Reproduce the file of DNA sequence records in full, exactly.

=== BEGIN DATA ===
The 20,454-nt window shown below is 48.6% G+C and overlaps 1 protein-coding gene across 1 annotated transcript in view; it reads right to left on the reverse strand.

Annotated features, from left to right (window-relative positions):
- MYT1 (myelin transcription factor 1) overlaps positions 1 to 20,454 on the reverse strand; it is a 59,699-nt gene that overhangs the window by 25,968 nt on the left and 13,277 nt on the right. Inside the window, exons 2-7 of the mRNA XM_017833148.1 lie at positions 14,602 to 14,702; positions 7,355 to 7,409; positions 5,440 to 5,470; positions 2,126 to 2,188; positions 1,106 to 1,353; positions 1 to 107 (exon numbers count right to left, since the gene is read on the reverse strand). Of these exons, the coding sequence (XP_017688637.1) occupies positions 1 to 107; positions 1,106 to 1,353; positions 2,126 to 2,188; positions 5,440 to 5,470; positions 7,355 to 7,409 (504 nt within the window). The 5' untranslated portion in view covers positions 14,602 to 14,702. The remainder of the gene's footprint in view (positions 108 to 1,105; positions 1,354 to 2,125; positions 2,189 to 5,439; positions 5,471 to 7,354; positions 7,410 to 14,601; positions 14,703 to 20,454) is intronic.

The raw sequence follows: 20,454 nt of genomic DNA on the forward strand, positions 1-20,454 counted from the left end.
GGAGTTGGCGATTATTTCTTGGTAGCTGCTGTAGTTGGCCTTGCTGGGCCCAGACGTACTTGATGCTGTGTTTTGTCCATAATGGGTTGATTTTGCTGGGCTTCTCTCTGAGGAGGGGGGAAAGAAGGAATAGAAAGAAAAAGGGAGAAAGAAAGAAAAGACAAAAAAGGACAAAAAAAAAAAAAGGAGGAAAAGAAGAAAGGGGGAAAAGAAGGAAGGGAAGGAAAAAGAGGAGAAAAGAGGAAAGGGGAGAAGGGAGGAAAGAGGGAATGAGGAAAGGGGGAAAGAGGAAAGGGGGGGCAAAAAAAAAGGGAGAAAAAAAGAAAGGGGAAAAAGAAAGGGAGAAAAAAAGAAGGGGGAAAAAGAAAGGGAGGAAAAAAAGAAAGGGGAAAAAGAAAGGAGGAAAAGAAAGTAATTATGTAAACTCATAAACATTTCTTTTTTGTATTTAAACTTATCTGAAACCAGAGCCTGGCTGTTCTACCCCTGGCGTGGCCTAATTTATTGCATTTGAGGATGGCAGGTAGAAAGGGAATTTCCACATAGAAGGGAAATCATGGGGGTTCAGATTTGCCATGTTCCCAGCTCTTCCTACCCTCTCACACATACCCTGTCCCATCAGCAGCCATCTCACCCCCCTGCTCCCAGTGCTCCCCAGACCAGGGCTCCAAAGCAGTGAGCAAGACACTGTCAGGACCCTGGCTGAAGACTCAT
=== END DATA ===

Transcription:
The 20,454-nt window shown below is 48.6% G+C and overlaps 1 protein-coding gene across 1 annotated transcript in view; it reads right to left on the reverse strand.

Annotated features, from left to right (window-relative positions):
- MYT1 (myelin transcription factor 1) overlaps positions 1 to 20,454 on the reverse strand; it is a 59,699-nt gene that overhangs the window by 25,968 nt on the left and 13,277 nt on the right. Inside the window, exons 2-7 of the mRNA XM_017833148.1 lie at positions 14,602 to 14,702; positions 7,355 to 7,409; positions 5,440 to 5,470; positions 2,126 to 2,188; positions 1,106 to 1,353; positions 1 to 107 (exon numbers count right to left, since the gene is read on the reverse strand). Of these exons, the coding sequence (XP_017688637.1) occupies positions 1 to 107; positions 1,106 to 1,353; positions 2,126 to 2,188; positions 5,440 to 5,470; positions 7,355 to 7,409 (504 nt within the window). The 5' untranslated portion in view covers positions 14,602 to 14,702. The remainder of the gene's footprint in view (positions 108 to 1,105; positions 1,354 to 2,125; positions 2,189 to 5,439; positions 5,471 to 7,354; positions 7,410 to 14,601; positions 14,703 to 20,454) is intronic.

The raw sequence follows: 20,454 nt of genomic DNA on the forward strand, positions 1-20,454 counted from the left end.
GGAGTTGGCGATTATTTCTTGGTAGCTGCTGTAGTTGGCCTTGCTGGGCCCAGACGTACTTGATGCTGTGTTTTGTCCATAATGGGTTGATTTTGCTGGGCTTCTCTCTGAGGAGGGGGGAAAGAAGGAATAGAAAGAAAAAGGGAGAAAGAAAGAAAAGACAAAAAAGGACAAAAAAAAAAAAAGGAGGAAAAGAAGAAAGGGGGAAAAGAAGGAAGGGAAGGAAAAAGAGGAGAAAAGAGGAAAGGGGAGAAGGGAGGAAAGAGGGAATGAGGAAAGGGGGAAAGAGGAAAGGGGGGGCAAAAAAAAAGGGAGAAAAAAAGAAAGGGGAAAAAGAAAGGGAGAAAAAAAGAAGGGGGAAAAAGAAAGGGAGGAAAAAAAGAAAGGGGAAAAAGAAAGGAGGAAAAGAAAGTAATTATGTAAACTCATAAACATTTCTTTTTTGTATTTAAACTTATCTGAAACCAGAGCCTGGCTGTTCTACCCCTGGCGTGGCCTAATTTATTGCATTTGAGGATGGCAGGTAGAAAGGGAATTTCCACATAGAAGGGAAATCATGGGGGTTCAGATTTGCCATGTTCCCAGCTCTTCCTACCCTCTCACACATACCCTGTCCCATCAGCAGCCATCTCACCCCCCTGCTCCCAGTGCTCCCCAGACCAGGGCTCCAAAGCAGTGAGCAAGACACTGTCAGGACCCTGGCTGAAGACTCAT